Progressive male Christian leaders say that if the Democratic Party opened its doors and welcomed pro-life Democrats, it would work wonders among centrist evangelicals and Catholics ["Liberal Christians Challenge 'Values Vote,' " Nov. 10].

What might actually work wonders would be some humility on the part of these clerics. If the nearly all-male club of progressive clerical leaders welcomed women into their leadership, they might learn something about life and choice. Women are more invisible in the leadership ranks of these groups than they are in the ranks of conservative religions. Catholic women who have rejected the sexism of the Catholic leadership are unlikely to put up with the male clerical club that claims to lead progressives. This same club seems to find women's rights and access to reproductive health care for low-income women unimportant to its agenda.

FRANCES KISSLING

President

Catholics for a Free Choice

Washington

The news story "Liberal Christians Challenge 'Values Vote' " said "values voters" can be found on the religious left as well as the religious right, with a passing mention of religious moderates. That ignores the many secular voters whose moral choices are based on evidence rather than faith.

Morality is not synonymous with religiosity. Morality should be based on how our actions affect others. Our creeds should not be more important than our deeds.

HERB SILVERMAN

President

Secular Coalition for America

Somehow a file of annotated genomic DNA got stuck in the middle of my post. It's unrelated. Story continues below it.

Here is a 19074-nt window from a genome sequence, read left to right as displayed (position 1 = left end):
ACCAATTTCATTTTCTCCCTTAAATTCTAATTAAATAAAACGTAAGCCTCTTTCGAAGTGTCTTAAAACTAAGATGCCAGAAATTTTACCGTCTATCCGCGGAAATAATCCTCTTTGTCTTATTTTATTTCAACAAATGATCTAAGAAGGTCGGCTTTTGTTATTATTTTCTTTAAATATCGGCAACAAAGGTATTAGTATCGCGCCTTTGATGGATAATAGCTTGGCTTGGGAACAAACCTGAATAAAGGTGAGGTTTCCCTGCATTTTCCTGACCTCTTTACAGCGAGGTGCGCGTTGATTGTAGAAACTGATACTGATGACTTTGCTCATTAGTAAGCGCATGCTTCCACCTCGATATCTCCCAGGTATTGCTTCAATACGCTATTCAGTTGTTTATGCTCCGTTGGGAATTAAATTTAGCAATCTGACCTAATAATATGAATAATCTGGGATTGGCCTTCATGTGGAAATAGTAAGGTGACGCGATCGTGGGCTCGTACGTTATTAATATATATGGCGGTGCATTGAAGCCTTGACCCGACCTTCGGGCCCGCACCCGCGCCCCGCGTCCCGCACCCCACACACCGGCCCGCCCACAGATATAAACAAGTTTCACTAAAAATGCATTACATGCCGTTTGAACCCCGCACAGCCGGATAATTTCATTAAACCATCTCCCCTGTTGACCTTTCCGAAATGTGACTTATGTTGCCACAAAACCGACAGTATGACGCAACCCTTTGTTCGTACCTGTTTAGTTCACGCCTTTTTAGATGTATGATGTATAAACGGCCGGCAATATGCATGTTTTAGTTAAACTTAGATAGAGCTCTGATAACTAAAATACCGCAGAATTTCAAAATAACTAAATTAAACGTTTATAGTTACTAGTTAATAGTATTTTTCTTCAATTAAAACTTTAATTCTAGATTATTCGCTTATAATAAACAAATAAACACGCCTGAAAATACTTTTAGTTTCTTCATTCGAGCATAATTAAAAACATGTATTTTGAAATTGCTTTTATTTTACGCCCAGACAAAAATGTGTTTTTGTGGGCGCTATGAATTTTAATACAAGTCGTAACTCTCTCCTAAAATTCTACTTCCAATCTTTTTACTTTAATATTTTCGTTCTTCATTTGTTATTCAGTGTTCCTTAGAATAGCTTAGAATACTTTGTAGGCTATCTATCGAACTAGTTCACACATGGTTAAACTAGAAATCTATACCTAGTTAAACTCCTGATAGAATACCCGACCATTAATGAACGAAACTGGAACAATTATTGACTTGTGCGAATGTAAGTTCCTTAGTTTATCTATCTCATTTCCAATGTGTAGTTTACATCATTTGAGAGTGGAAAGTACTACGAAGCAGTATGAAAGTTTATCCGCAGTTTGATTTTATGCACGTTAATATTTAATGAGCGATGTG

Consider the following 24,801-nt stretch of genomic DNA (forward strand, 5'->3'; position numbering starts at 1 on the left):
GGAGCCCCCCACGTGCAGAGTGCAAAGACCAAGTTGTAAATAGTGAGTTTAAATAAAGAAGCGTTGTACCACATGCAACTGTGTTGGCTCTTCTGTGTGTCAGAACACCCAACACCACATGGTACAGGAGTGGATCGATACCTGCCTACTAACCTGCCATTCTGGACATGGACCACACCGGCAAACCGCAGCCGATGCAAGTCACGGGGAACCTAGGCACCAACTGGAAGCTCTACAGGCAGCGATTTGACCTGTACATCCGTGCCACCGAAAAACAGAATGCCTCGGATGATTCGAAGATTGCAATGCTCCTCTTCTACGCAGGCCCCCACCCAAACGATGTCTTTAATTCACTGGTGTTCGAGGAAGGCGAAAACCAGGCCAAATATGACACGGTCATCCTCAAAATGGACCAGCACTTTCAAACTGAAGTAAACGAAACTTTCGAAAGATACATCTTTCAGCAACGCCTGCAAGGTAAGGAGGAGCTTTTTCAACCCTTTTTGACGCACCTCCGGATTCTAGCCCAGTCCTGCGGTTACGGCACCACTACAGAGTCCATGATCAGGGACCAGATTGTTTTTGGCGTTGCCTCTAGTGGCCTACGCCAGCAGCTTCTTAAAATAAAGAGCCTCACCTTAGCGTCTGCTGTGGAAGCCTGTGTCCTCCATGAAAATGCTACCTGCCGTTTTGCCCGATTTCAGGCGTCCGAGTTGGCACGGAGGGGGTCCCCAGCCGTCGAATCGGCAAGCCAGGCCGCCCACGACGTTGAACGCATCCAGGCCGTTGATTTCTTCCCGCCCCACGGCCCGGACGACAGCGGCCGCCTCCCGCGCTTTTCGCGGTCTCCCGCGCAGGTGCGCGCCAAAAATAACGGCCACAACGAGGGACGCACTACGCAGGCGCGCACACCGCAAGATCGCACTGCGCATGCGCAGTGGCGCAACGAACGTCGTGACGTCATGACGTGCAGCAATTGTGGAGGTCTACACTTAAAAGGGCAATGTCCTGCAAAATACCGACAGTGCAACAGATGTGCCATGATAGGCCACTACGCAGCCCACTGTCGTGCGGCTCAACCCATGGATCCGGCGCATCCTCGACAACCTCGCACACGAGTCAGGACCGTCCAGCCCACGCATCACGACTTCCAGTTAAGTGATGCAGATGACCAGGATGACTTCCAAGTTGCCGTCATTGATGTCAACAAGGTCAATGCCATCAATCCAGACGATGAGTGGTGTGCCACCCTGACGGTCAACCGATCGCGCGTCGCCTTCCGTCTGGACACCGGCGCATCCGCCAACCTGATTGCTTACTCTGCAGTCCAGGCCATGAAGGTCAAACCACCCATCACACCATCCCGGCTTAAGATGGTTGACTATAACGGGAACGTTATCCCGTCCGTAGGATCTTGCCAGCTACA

Charleston, S.C.

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As a faithful Catholic, I have much in common with the Democratic Party on issues such as the environment, foreign policy, social programs and the economy, but I feel rejected by the "Big Tent Party" because I am pro-life. Ironically, the Republican Party seems better able to tolerate divergent views on abortion (Arnold Schwarzenegger, for example).

Although I don't expect the Democratic Party to change its view, it could team up with traditionally conservative people and organizations in efforts to reduce the abortion rate. For example, expanding programs for women in crisis pregnancies could be the sort of thing the Democratic Party could proudly back in light of its history of fighting for those too weak to fight for themselves.

If the Democrats could shift toward a more pro-woman approach, backing programs designed to help women who choose not to have an abortion just as adamantly as they support abortion itself, and if they could stomach a few pro-lifers in their ranks, they might win a few "values voters" of their own.

NATHAN BARTEL

Hyattsville